This is a fundamental problem in phonological theory which has no trivial and/or universally accepted solution, and in the case of dissimilations there aren't even widely-accepted trendy solutions.
Here is a baseline solution, in SPE theory, using a general scheme for segment skipping:
That is, "r" becomes a lateral when preceded by "r" which may have any number of consonants and vowels intervening. SPE posited a feature "segment", which would allow the rule to state the "skipping over" part with "[+seg]₀", though pretty much everybody besides SPE rejected "segment" as a phonetic features. A fatal flaw for Georgian is that you can't actually skip all segments: you can't skip a lateral. However, that can be fixed by saying that the intervening segments are [-lat]₀.
A vast literature arose after 1968 which attempted to address the problem of expressing "intervening material", and to this day this is an unresolved and I believe unresolvable matter. While it is generally acknowledged that the stuff that can be skipped is not "any arbitrary pattern", objections have been raised to every solution. The most robust solutions, however, focus on the fact that the intervening segments, the ones skipped, are not the ones that undergo or trigger the rule. That is, if a rule say "a→b/c_", then you can't skip over a or c.
While not a complete account of the problem, autosegmental representations do the best job of capturing the facts, because in that theory, features aren't in a 1-to-1 relation with segments as they are in SPE theory. The typical autosegmental account then says that the rule involves some feature on the target and trigger segments, and the feature specifications have to be adjacent on their tier – but the segments don't have to be adjacent. So if you have a nasal dissimilation rule that refers to two nasals without consideration for whether the segments themselves are strictly adjacent, the rule just mention "nasal", and oral segments aren't specified as "nasal".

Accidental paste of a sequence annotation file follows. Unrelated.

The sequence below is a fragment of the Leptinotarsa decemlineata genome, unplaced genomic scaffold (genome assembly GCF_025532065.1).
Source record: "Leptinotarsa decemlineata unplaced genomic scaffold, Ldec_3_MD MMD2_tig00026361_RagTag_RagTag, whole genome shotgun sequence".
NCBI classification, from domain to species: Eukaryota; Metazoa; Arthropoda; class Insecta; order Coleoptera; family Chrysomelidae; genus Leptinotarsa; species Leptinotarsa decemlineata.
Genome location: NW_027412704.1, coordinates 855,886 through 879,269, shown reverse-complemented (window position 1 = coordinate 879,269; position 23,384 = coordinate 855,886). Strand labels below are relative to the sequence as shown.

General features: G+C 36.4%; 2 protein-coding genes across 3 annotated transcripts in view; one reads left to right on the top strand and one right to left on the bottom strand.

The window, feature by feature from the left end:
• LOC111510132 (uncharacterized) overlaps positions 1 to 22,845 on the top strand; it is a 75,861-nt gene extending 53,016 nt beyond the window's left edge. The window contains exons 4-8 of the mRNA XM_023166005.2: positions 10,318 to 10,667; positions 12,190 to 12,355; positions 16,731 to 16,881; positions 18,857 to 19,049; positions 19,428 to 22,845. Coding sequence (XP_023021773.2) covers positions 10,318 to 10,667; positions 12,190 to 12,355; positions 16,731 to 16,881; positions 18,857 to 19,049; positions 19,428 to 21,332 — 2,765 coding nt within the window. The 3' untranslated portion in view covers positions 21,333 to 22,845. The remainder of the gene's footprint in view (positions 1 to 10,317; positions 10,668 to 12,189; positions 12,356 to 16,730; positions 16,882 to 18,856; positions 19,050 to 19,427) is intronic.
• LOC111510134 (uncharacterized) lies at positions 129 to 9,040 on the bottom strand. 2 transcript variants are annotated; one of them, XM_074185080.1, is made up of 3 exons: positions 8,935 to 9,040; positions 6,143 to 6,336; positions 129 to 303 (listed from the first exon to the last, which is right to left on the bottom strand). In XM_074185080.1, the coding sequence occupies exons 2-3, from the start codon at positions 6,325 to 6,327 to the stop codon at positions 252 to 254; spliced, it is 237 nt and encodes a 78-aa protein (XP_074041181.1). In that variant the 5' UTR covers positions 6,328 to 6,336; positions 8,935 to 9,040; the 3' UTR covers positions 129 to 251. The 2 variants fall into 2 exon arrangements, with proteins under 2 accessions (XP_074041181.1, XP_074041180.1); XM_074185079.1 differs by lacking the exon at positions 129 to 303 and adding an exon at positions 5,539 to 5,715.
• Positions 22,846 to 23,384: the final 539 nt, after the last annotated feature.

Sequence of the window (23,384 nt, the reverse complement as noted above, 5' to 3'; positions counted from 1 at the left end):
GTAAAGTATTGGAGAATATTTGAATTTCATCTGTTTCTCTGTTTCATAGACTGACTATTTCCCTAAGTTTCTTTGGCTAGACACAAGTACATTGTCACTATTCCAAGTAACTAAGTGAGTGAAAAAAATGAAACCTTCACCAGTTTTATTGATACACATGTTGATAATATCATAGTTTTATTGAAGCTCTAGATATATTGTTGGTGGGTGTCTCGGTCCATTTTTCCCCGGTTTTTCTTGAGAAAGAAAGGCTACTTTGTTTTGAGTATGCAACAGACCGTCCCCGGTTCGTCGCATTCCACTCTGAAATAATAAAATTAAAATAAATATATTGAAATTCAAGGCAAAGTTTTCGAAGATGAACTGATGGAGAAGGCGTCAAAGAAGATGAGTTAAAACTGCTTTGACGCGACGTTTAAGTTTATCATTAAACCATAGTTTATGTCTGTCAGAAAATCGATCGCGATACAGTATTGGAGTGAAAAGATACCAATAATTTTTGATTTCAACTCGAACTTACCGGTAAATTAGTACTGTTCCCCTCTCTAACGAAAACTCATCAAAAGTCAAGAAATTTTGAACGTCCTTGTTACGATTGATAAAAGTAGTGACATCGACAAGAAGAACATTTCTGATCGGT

In the case of Georgian and other liquid dissimilations, the added complication is a need to refer to "liquids", not easy to do in SPE theory. However, some feature theories countenance a feature "liquid", and in those theories, the difference between [r] and [l] would be that one has a feature such as "rhotic" that the other lacks. In words, "when there are two rhotics, the rhotic feature of the second deletes" (and a liquid that is not rhotic is, in Georgian, a phonetic lateral). In the case of kartluri, the relevant substructure is:
[... r t l u r...]
Liq Liq Liq
the rule requires:
so the intervening Liquid (the /l/) which isn't a trigger blocks the rule from applying.